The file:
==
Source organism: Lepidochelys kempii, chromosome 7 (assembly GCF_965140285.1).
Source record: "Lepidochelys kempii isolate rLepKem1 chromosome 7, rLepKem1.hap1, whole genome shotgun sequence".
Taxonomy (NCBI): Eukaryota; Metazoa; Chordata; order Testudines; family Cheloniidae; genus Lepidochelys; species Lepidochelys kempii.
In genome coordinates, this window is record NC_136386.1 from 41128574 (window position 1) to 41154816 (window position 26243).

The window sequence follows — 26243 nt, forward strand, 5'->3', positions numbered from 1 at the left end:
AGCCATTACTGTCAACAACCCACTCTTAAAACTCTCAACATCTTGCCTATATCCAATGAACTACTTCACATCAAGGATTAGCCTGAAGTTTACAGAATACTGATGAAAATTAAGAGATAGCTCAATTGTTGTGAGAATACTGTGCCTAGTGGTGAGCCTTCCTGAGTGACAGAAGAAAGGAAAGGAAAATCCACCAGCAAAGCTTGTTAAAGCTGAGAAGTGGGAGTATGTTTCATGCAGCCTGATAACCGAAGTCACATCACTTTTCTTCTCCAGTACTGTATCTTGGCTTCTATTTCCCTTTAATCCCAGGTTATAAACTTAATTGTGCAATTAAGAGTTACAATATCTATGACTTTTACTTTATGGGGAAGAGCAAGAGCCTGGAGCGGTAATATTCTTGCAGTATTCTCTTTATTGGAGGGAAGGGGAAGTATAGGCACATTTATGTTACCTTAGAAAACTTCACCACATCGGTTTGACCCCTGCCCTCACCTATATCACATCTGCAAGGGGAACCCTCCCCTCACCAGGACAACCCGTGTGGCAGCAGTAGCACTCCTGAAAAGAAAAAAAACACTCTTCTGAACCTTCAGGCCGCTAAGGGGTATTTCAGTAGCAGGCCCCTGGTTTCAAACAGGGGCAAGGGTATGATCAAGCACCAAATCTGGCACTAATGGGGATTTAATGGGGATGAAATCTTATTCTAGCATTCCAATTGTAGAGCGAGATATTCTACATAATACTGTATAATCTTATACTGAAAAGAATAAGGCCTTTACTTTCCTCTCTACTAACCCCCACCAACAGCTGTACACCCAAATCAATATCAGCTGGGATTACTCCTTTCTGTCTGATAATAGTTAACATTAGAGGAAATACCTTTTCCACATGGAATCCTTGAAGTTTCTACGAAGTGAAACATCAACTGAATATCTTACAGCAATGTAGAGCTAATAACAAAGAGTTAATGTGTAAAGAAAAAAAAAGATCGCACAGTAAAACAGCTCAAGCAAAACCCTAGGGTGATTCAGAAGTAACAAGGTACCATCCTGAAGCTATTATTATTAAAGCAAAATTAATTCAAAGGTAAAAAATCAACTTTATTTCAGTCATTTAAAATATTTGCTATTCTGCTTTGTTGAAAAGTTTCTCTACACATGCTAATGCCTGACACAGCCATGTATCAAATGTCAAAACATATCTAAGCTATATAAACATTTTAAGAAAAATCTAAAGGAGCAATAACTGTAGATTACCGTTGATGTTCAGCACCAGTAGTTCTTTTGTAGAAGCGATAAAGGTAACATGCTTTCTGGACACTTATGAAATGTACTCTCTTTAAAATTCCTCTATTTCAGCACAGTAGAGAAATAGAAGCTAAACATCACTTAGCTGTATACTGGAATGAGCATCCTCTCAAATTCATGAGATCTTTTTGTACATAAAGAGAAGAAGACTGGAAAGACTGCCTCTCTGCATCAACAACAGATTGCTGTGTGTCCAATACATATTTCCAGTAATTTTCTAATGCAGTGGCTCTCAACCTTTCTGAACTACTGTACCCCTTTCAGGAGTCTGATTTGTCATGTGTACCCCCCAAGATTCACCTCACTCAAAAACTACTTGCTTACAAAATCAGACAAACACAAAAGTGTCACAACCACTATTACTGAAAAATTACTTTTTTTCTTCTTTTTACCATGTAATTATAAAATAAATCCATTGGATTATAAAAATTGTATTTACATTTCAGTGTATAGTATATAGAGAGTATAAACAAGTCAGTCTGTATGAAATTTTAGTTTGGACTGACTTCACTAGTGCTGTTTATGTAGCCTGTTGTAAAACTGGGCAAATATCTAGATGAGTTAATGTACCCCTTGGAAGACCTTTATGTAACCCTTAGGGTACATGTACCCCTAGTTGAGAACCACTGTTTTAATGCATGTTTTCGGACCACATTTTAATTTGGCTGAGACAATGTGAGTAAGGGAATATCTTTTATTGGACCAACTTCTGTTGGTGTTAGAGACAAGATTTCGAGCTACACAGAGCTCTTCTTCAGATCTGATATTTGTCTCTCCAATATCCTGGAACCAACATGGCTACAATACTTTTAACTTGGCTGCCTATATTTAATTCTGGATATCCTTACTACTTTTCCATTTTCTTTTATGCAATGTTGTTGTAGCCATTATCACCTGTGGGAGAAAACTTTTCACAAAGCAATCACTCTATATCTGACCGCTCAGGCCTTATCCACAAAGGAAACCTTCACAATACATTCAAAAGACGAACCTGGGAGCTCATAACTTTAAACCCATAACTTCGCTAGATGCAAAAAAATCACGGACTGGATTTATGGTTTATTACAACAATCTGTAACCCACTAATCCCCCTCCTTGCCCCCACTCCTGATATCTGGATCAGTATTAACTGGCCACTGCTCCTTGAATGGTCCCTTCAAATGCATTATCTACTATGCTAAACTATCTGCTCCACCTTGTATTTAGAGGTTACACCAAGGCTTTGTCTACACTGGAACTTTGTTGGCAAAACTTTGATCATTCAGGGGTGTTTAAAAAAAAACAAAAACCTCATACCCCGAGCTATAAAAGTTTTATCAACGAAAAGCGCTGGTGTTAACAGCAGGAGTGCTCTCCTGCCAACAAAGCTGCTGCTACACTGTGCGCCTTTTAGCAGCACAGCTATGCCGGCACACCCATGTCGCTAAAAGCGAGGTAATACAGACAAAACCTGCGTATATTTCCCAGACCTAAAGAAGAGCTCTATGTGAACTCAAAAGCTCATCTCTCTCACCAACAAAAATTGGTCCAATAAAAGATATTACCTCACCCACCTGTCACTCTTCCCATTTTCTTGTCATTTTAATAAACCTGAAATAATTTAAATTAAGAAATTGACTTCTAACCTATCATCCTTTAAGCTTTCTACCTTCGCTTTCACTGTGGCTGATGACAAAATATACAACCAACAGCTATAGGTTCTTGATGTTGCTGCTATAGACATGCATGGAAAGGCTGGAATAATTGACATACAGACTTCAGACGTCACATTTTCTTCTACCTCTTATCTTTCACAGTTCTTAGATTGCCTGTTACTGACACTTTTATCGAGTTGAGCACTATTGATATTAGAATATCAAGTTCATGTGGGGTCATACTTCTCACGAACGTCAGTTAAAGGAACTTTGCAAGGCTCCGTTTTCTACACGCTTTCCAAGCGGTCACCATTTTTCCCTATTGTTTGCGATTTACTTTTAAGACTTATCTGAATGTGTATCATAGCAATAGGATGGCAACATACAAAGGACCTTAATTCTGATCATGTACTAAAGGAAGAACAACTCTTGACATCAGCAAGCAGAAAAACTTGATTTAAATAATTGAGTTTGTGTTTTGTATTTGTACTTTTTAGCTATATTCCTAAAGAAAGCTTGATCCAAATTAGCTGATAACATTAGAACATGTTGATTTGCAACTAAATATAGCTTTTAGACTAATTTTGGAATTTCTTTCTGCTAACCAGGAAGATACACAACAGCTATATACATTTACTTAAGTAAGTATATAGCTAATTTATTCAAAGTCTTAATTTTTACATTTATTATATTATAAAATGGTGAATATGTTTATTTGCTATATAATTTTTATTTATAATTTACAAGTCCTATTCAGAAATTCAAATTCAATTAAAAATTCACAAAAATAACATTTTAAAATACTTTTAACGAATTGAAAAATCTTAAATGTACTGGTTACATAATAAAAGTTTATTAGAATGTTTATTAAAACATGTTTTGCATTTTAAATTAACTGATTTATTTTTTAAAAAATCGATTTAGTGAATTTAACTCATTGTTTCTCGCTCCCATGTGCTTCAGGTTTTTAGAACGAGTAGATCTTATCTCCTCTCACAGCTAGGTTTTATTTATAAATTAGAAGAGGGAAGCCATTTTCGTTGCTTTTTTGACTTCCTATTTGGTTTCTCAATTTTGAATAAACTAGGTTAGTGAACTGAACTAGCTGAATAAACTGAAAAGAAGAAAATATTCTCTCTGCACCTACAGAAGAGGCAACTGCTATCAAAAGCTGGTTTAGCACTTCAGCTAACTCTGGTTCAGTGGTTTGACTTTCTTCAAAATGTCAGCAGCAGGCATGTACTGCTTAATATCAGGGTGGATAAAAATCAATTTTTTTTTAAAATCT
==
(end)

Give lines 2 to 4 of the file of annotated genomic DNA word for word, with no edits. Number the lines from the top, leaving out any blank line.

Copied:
Source record: "Lepidochelys kempii isolate rLepKem1 chromosome 7, rLepKem1.hap1, whole genome shotgun sequence".
Taxonomy (NCBI): Eukaryota; Metazoa; Chordata; order Testudines; family Cheloniidae; genus Lepidochelys; species Lepidochelys kempii.
In genome coordinates, this window is record NC_136386.1 from 41128574 (window position 1) to 41154816 (window position 26243).